Posts Tagged ‘Rev War soldier rations’

Ideally, hopefully, “God willin’ ‘n the creek don’t rise,” a soldier
who fought in the Revolutionary War received, as part of his
daily rations, one pound of bread OR one pound of flour OR
one pound of hard biscuits. And so I made several batches
of the latter for my “Cook Like a Soldier” programs this past
year. Here are a few, hot ‘n fresh from my mo-dern oven:


Hard biscuits are really quite easy to make. After all, there
are only three ingredients: flour; a bit of salt; and water.*
Mix them together into a fairly stiff dough, roll it out and
cut, then bake at 350 for 20 minutes or so until they’re
good and dry (you’re not cooking them as much as just
evaporating all the water). The best part is, they can be
made today and used next week, next month, or heck,
even next year! In fact, the longer you wait, the better.

Since a Rev War soldier was given a pound of these hard
biscuits, I weighed out that amount. At the size I made
them (roughly three inches in diameter), I discovered
that 17 individual biscuits equaled a pound:


Naturally, if I’d made them larger, there’d be less in a pound,
and more, if they’d been smaller. But I must say, I was quite
amazed to see, exactly, the amount a Rev War soldier could
potentially receive EVERY single day! It made me wonder if
there were times when he had so many biscuits, he didn’t
know what to do with them? Of course, on those days, and
during those weeks, when possibly little, or even nothing,
no other food, was being delivered, I imagine a few hard
biscuits in the bottom of a soldier’s haversack would’ve
seemed like manna from heaven!

I sewed up the handy-dandy cloth bag so that I could tote
the biscuits from one place to another, as well as use them
repeatedly for display purposes. Besides, as I understand it,
that’s what Rev War soldiers might’ve done, as well, in order
to carry their rations from some distribution point back to their
own camps.

One of the nicest aspects of always having a supply of hard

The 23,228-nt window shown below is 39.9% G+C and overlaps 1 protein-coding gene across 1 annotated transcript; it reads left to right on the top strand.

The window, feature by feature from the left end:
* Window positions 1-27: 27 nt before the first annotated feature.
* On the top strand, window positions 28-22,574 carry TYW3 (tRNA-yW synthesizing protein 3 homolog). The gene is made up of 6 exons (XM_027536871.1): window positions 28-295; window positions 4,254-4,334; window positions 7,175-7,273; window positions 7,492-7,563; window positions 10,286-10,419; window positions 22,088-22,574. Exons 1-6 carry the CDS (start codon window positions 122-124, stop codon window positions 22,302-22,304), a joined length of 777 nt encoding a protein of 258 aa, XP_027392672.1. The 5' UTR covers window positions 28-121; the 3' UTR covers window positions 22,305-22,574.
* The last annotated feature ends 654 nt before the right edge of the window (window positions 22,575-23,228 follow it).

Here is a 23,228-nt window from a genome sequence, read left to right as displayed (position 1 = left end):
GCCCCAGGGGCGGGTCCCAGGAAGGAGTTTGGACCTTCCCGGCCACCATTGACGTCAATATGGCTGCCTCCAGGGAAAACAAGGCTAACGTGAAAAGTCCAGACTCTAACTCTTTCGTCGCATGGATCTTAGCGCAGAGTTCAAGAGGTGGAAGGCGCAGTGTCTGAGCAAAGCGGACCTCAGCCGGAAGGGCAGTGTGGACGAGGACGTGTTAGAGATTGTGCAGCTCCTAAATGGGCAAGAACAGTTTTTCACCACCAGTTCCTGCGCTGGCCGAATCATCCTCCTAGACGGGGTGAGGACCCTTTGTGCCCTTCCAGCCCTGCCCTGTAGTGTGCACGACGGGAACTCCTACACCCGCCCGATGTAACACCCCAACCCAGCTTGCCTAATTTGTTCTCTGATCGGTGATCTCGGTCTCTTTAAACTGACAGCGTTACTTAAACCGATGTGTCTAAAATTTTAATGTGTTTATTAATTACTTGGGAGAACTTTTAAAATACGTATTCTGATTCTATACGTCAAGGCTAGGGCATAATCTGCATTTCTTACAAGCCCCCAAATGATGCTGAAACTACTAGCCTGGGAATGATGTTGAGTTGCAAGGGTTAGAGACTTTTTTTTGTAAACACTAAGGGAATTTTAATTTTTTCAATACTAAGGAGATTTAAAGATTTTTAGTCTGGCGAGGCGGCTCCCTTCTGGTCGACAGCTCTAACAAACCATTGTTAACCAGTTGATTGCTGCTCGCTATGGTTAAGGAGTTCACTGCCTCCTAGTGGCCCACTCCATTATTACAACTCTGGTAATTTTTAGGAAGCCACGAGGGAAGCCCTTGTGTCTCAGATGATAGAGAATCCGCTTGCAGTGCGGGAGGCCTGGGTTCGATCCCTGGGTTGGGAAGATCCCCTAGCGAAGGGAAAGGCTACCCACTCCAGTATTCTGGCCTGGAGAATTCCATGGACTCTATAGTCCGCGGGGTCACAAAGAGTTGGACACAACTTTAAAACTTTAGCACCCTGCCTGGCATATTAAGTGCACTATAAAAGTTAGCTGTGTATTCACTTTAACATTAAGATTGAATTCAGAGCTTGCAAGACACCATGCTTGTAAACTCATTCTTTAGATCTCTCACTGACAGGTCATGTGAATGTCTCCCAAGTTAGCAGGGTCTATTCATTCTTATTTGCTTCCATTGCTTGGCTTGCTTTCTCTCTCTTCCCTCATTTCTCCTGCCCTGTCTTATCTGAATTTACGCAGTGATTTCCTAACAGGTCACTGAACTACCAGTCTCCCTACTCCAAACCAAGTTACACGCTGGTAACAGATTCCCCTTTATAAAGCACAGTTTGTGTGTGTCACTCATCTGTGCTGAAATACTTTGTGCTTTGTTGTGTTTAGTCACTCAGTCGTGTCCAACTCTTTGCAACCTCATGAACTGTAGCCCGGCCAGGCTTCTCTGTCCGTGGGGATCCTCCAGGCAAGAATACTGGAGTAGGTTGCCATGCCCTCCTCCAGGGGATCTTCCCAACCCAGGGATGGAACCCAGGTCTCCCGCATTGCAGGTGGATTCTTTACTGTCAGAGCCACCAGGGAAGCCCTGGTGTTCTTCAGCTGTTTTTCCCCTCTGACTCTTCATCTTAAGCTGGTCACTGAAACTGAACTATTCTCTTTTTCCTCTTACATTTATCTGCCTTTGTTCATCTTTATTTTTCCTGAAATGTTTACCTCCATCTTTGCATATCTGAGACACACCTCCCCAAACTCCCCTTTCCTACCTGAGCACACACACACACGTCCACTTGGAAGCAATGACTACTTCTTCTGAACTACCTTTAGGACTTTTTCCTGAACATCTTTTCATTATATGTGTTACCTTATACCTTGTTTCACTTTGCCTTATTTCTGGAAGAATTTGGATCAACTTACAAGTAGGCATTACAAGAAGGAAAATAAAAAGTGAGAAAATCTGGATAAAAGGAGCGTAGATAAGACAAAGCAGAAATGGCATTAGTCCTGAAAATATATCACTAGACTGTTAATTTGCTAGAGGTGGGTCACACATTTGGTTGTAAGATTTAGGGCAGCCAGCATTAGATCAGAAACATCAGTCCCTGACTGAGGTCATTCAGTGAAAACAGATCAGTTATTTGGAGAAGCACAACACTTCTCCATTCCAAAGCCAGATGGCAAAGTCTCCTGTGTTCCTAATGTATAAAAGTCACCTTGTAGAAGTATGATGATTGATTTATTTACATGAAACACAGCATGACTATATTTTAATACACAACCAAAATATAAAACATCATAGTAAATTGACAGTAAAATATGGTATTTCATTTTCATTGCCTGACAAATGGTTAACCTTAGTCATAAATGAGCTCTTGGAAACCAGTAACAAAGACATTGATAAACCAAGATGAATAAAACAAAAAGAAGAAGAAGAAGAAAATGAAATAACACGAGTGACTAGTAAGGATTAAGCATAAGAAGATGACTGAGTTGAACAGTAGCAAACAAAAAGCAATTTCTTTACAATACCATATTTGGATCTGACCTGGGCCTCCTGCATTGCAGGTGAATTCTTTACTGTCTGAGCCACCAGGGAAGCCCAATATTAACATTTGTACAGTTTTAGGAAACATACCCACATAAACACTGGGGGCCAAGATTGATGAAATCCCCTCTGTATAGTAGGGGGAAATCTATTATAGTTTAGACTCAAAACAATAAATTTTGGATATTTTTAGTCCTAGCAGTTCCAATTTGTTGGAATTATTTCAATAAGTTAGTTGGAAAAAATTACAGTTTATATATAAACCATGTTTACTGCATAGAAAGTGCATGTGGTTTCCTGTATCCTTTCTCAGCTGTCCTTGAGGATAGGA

biscuits on hand is that I can wrap up a few and take them
with me whenever I participate in re-enactments. That way,


if I ever get hungry and/or need a quick snack, I have a little
something on which to nibble. The added bonus is that they’re
historically-accurate little somethings. What could be better?!

Of course, the Big Question is: How do they taste?

Well, actually, I think they’re quite delicious! They’re especially
yummy hot, right outta the oven, before they harden. But even
after, when they ARE hard as rocks, I still enjoy eating them. I’d
say the taste is a cross between a cracker and a regular biscuit.
In fact, I think they ARE, truly, delightful ‘n delectable! HUZZAH!


*The receipt for hard biscuits was shared at a symposium
conducted by Kimberly Boice this past March at Ft. Mifflin.
It’s also in
The Packet , by Mark R. Tully ( (c) 1999-2007;
see page 4).


NOTE: Hard biscuits were known as such during the wars of the 18th
and early 19th centuries. Unless you were in the Navy, then they were
called “ship’s biscuits” or “sea biscuits.” It wasn’t until the American
Civil War that they were referred to as “hard tack.”

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…was all that was necessary, and all that was likely
used, by Revolutionary War soldiers to create a simple
bread, particularly on those days when they received
a pound of flour as part of their individual rations. This
basic dough would’ve then been cooked by spreading
it on the flat side of a piece of firewood, on a rock or
a plank, or even just setting it amongst a fire’s ashes.
Whatever was available, whatever worked. No matter
how it was baked, it would’ve constituted a day’s
serving of bread.

Of course, in true soldier’s fashion, flour and water
were also all I needed, and used, this past summer

colonial_bread on a plank_DN_onderdonk

for my “Cook Like a Soldier” programs. And the same
combination was also employed earlier this month
when I participated in the first-ever Military Timeline
Event at Long Island’s Old Bethpage Village (OBV),
along with fellow members of the Huntington Militia.
Again, using a soldier’s potential flour ration, mixed
with a little water, I worked up dough for another
round of what I’ve fondly dubbed “soldier’s bread.”

I also cooked a pot of rations at OBV, which consisted
of beef, peas, and rice, with a few pieces of hard biscuit
thrown in for good measure. They make for some fairly
decent dumplings!


Of course, hard biscuits could also be distributed as part
of a Rev War soldier’s daily ration. I’ve baked quite a few
batches in recent months. More on that is up next.


NEXT: Those delightful ‘n delectable hard biscuits!

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